Forests and wildlife
Our earth has 4.06 billion hectars of forests as estimated by the Global Forest Resources Assessment of 2020. Only 1.11 billion hectars are primary forests or so called native forest which is largely undisturbed by humans.
It is also estimated that about 420 million hectars of forest have been lost due to human deforestation since 1990. The rate of deforestation has slowed down from 7.8 millon hectars per year during the 1990s to the year of 2000 to todays 4.7 million hectars per year.
Here is a list from the Global Forest Resources Assessment that overviews the loss of forests in different continents:
3.9 million hectares: Africa’s annual rate of net forest area loss during the past decade (2010 to 2020), the highest of any continent. The continent’s rate of loss has been steadily increasing since 1990.
2.6 million hectares: South America’s annual rate of net forest area loss during the same decade. This rate of loss, however, has declined to nearly half of what it was in the decade prior (2000 to 2010). '
1.2 million hectares: Asia’s annual rate of net forest area gain during the past decade, the highest of any continent, but a decrease from the annual rate of 2.4 million hectares during the decade prior.
0.4 million hectares: Oceania’s annual rate of forest area gain during the past decade, up from a rate of 0.2 million in loss in the decade prior.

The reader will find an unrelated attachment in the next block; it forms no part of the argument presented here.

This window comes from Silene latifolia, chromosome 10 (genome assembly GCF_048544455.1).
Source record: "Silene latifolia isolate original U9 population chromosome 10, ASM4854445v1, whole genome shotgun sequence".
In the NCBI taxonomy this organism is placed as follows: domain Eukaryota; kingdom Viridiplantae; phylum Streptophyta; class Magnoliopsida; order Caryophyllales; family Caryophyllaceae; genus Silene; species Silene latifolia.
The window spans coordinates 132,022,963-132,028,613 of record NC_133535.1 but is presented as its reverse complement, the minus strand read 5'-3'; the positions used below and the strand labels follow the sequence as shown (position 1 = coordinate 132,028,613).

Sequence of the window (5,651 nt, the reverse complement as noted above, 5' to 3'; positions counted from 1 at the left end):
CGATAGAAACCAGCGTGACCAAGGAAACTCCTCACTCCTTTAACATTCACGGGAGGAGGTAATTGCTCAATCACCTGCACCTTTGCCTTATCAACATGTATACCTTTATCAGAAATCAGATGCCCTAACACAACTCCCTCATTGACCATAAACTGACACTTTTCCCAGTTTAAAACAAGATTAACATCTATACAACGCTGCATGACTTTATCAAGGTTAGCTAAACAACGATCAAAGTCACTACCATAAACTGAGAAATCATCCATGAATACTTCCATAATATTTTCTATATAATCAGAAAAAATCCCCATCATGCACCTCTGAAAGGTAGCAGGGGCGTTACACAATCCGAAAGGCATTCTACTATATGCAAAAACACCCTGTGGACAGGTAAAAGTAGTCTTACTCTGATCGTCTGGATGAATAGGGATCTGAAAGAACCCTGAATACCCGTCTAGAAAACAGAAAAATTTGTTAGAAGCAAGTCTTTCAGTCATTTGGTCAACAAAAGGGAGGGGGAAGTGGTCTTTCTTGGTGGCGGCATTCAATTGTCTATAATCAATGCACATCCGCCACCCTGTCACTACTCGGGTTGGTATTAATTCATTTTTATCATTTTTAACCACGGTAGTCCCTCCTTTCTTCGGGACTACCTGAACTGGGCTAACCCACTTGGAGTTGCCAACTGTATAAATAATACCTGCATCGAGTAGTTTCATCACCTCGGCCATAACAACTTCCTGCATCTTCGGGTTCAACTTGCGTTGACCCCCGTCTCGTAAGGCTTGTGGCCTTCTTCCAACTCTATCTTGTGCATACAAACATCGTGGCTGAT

0.3 million hectares: Europe’s annual rate of forest area gain during the past decade, down from 1.2 million in gain in the decade prior.
0.1 million hectares: North and Central America’s annual rate of forest area loss during the past decade, down from 0.2 million in gain in the decade prior.
Some important facts:
Adding to this we now have 131 million planted hectars of forest on earth.
22 % of all our forests are privatly owned. The rest is own by our national states all over the world. 5 % of forests still has an unknown ownership. 18 % of forests are located in protected areas in the world.
Over 200,000 acres of rainforest are burned every day. That is over 150 acres lost every minute of every day, and 78 million acres are lost every year!
More than 20 percent of the Amazon rainforest is already gone, and the destruction of rainforest in the Amazon continues. It is now estimated that the Amazon rainforest is vanishing at a rate of 20,000 square miles a year. If nothing is done to stop this from happening, the entire Amazon could well be gone within fifty years.
These facts come from the UN report on global forests.